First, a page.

Although its title might lead one to assume that it is a light-hearted subject, "Girl Skipping Rope" is one of Shahn's war paintings, completed in the midst of World War II. While Shahn did not depict any specific event, he conveyed through symbolic images what he described as "the sense of...
Although its title might lead one to assume that it is a light-hearted subject, "Girl Skipping Rope" is one of Shahn's war paintings, completed in the midst of World War II. While Shahn did not depict any specific event, he conveyed through symbolic images what he described as "the sense of emptiness and waste that the war gave me and the sense of the littleness of people trying to live on through the enormity of war." (Ben Shahn, "The Biography of a Painting," Cambridge, Mass.: Fogg Museum, Harvard University, 1956, p. 26). Shahn had joined the Office of War Information in 1942 where he designed posters and pamphlets meant to educate the American public about the gravity of the conflict and the necessity for rationing, for increased production of armaments, and for secrecy. As part of this job, Shahn saw many photographs and newsreels showing the destruction of European cities and received a steady stream of reports detailing the atrocities committed during the war. Yet Shahn chose not to depict the dead or dying in his World War II paintings, but instead to portray the grim results of combat in general. Shahn arrived at his compositions through a somewhat unusual process. "Girl Skipping Rope" is collage-like, made up of elements from several different photographic sources: the girl is derived from a 1937 newspaper image (see Deborah Martin Kao, et al, "Ben Shahn's New York: The Photography of Modern Times," Cambridge and New Haven: Fogg Art Museum and Yale University Press, 2000, p. 159); the building comes from Shahn's own 1935 photograph of an abandoned house in Philadelphia (Fogg Art Museum, P1970.1675); and the boy is from a photograph of New York City which Shahn took sometime between 1932 and 1935 (Fogg Art Museum, P1970.2939). Shahn manipulated the component images to suit his expressive purposes. Rather than the cheerful child pictured in the newspaper clipping, Shahn gave his girl a white, ghostly complexion and made her somewhat older. From his own photo, he utilized the Philadelphia building and the hill behind it, but instead of grass in the foreground, he painted a hard surface with no vegetation. He also added flowered wall paper visible through the shattered windows. The figure of the boy, who is playing with his friends in Shahn's other photograph, is alone in the painting. As he transformed the separate images into the final tempera, Shahn completed at least one drawing: "Drawing for Girl Jumping Rope," 1943 (private collection), which shows the alteration of the girl from happy child to haunted youngster. "Girl Jumping Rope" suggests both the destructiveness and the isolation of war. Shahn painted almost a dozen war paintings. Selden Rodman, one of Shahn's biographers, described the artist's view of the conflict: "war is seen not in terms of action or battle or masses or ideals. It is seen in terms of desolation, homelessness, loneliness, civilian starvation and the individual sufferer." (Selden Rodman, "Portrait of the Artist as an American, Ben Shahn: A Biography with Pictures," New York: Harper & Brothers, 1951, p. 58). Shahn did not shy away from politics and consistently championed the underserved; most often, children and women are the individual sufferers in his war paintings. "Girl Jumping Rope" prefigures "Liberation," 1945 (Museum of Modern Art), perhaps Shahn's best-known war painting, in which children swing around a pole with a ruined building in the background. "Girl Jumping Rope" was included in Shahn's one-man show in 1944 at Edith Halpert's Downtown Gallery in New York City and in his retrospective exhibition at the Museum of Modern Art in 1947. Halpert had been Shahn's dealer since 1930 when she had first given him a solo show. Stephen and Sybil Stone bought "Girl Jumping Rope" from Halpert in 1956. Stephen Stone, president of Converse Rubber Company in Malden, Massachusetts in the 1950s and 1960s, and Sybil, who worked in Boston area art galleries, were avid collectors of contemporary American art. The Stones were generous benefactors to several New England museums, including the Museum of Fine Arts. "Girl Jumping Rope" was one of nearly fifty works of art given to the Museum by the Stones or their foundation over the years. Janet Comey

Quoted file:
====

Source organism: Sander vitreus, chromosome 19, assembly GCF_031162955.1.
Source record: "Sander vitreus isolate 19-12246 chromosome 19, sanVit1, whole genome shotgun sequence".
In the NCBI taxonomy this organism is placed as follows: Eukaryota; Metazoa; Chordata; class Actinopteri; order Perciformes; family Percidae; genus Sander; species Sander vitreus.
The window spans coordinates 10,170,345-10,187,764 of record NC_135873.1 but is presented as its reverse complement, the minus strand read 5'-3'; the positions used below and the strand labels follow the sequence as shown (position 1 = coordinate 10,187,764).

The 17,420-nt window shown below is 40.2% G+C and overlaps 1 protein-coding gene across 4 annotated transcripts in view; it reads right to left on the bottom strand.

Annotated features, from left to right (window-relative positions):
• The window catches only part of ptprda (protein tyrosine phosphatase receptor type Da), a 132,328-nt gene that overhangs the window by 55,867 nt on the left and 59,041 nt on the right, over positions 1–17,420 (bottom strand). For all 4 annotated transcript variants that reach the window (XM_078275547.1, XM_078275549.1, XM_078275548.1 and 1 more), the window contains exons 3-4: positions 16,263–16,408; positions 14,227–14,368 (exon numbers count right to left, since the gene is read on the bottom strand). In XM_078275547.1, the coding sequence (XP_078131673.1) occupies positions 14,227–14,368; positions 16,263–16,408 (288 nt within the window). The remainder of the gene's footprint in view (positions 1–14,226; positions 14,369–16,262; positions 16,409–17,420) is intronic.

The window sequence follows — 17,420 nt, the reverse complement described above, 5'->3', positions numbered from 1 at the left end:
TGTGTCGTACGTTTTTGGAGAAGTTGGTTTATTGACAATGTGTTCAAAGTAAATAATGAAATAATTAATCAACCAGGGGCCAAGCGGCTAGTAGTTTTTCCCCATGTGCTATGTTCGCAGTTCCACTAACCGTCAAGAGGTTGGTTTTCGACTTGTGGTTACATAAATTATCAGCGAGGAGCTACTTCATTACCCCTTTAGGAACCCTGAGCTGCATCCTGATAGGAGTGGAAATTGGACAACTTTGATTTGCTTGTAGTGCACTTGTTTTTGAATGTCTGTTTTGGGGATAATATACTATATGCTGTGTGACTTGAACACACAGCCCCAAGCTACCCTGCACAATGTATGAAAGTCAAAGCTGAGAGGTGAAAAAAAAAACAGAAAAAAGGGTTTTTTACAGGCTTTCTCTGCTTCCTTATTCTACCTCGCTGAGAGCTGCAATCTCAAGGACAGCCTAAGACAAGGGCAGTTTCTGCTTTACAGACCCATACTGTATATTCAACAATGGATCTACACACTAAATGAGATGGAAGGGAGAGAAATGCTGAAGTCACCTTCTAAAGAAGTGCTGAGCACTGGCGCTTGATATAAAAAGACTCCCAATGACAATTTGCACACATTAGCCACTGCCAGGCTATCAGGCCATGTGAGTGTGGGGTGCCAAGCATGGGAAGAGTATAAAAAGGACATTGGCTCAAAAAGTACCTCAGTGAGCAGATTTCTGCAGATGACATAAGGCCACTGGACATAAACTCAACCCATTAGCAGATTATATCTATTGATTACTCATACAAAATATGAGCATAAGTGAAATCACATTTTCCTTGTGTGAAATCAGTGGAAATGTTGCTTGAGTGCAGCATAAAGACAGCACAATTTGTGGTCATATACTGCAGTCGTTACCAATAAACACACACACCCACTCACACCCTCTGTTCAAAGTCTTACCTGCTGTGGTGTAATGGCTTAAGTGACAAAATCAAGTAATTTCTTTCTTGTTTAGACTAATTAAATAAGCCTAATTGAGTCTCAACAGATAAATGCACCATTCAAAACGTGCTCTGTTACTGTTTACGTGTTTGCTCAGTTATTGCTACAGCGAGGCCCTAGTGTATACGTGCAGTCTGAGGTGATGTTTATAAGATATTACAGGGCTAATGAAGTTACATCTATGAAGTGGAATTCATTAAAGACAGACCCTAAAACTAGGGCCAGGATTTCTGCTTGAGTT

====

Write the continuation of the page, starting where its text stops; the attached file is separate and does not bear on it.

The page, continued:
Lower right: Ben Shahn
The artist; with Downtown Gallery, 1943; to private collection, 1944; with Downtown Gallery, 1946; to Richard Loeb, New York and Santiago, Chile, by 1947; with Downtown Gallery, Stephen Stone, 1956; to Stephen and Sybil Stone Foundation, 1961; to MFA, 1971, gift of the Stephen and Sybil Stone Foundation.
Gift of the Stephen and Sybil Stone Foundation
© Estate of Ben Shahn, Licensed by VAGA, New York, NY